I also loved that the “girl power” vibe was quite strong in this, as women are often undervalued in superhero movies. To put that in perspective, Captain Marvel is the 21st film in the Marvel Cinematic Universe and the first led by a woman, although things are looking up across the board with movies like Wonder Woman dominating the box office and Shuri and the Dora Milaje stomping foes in Wakanda. Black Widow even has her own long awauited but deserved film in pre-production right now.

Speaking of Wakanda and Black Panther, I loved Lashana Lynch’s Maria Rambeau’s character and the nod to her daughter Monica Rambeau’s eventual and possible transformation into possibly Captain Marvel or Photon (which just so happens to be Maria’s pilot nickname in Captain Marvel). There was definitely a throwaway line that Fury even says to little Monica about her growing up and “learning how to glow” like her “Auntie Carol,” which is a direct reference of the kind of powers that she will hopefully one day possess if Marvel plans to stick somewhat to her comic book character’s arc.

A little unknown comic book fact is that Monica Rambeau was once with T’Challa in the comics right before he got engaged to Storm from the X-Men. So now I’m eagerly anticipating how they will handle her character in the future.

The 90’s nostalgia is stamped all over this movie. It was fun seeing Blockbuster and other popular stores such as Radio Shack being prominently displayed. There were movie references to Mall Rats (Stan Lee’s cameo), Terminator 2, and True Lies. The Fresh Prince of Bel-Air even got a mention. Songs from Salt-N-Pepa, TLC, Nirvana, and No Doubt were in the soundtrack’s rotation.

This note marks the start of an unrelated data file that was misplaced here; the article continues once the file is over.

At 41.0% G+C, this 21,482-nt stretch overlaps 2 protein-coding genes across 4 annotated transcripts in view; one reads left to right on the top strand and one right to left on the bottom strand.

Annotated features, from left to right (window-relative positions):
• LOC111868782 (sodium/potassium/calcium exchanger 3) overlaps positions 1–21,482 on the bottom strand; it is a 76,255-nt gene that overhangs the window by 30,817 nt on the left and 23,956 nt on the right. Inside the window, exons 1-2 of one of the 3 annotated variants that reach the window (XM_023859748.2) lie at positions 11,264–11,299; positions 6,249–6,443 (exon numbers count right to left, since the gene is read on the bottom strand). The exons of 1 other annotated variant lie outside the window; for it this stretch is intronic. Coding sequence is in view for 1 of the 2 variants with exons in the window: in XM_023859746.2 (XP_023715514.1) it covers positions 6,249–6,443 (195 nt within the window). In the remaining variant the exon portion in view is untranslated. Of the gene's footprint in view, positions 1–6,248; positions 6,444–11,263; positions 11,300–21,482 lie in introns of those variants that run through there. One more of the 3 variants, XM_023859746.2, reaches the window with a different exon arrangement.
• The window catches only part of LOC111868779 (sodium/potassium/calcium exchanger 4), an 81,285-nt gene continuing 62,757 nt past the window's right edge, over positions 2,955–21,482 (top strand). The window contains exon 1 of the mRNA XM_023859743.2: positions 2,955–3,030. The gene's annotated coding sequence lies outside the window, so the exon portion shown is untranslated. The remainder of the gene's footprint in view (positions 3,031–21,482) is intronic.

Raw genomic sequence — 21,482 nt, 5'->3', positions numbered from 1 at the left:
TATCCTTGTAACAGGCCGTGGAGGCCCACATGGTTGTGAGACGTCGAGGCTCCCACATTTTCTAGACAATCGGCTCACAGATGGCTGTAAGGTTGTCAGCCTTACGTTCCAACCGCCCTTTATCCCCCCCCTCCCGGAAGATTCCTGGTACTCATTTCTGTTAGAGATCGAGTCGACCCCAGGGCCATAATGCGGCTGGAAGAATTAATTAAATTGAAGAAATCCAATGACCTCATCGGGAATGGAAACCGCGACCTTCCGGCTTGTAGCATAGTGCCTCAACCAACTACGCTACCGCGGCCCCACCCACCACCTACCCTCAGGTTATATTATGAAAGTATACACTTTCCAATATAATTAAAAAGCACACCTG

The film played up to the technology at the time and had some good scenes like playing a CD on a computer and the computers taking too long to dial up to actually connect to the internet.

Lastly, the special effects overall were great! The de-aging of Nick Fury throughout the entire movie was phenomenal. Samuel L. Jackson as a young Nick Fury looked amazing. When captain Marvel got her final form at the end of the film, it also looked amazing.

Speaking of Captain Marvel’s “final form.” Her powers are great, but when she fully realizes what she’s capable of doing, she has no problem transitioning from powerful to super powerful which I think was a missed opportunity in her growth.

Captain Marvel truly is a great film and a great addition to the Marvel Cinematic Universe, which makes her upcoming arrival in Avengers: Endgame mean that much more.

Director: Anna Boden and Ryan Fleck

Cast: Brie Larson stars as Carol Danvers, alongside Samuel L. Jackson, Ben Mendelsohn, Djimon Hounsou, Lee Pace, Lashana Lynch, Gemma Chan, Annette Bening, Clark Gregg, and Jude Law.

Captain Marvel

8.5

Rating Summary

'Captain Marvel' soars and makes her presence known by becoming a strong addition to the MCU. This film makes waiting to see 'Avengers: Endgame' that much harder.

Pros
  • A strong cast with Samuel L. Jackson and Brie Larson leading the way
  • The special effects were literally out of this world.
  • First MCU movie with a female lead
  • Funny moments happen when film needs it to be funny and doesn't seem forced.
  • Stan Lee's cameo
  • Bring on Thanos!
Cons
  • Captain Marvel becomes too powerful, too fast.
  • Script seems to hold Brie Larson back at times. Felt that the story could have been a little stronger.
  • The "twist' was too predictable.
Brennen Jones
Brennen Jones is the leading founder and publisher of TheUrbanTwist.com, a leading entertainment and media blog. He is also the founder of P.S. Web Pros, which is a web design and internet marketing company. He's also TheUrbanTwist.com's resident filmmaker and has produced and directed several short films under his Kitt HoRizon Films imprint and he's produced and have worked on video productions and commercials for various government agencies. He plans to turn The Urban Twist into a media haven so stay tuned. Brennen currently lives in Baltimore, MD. So be my friend on Facebook and Follow me on Twitter!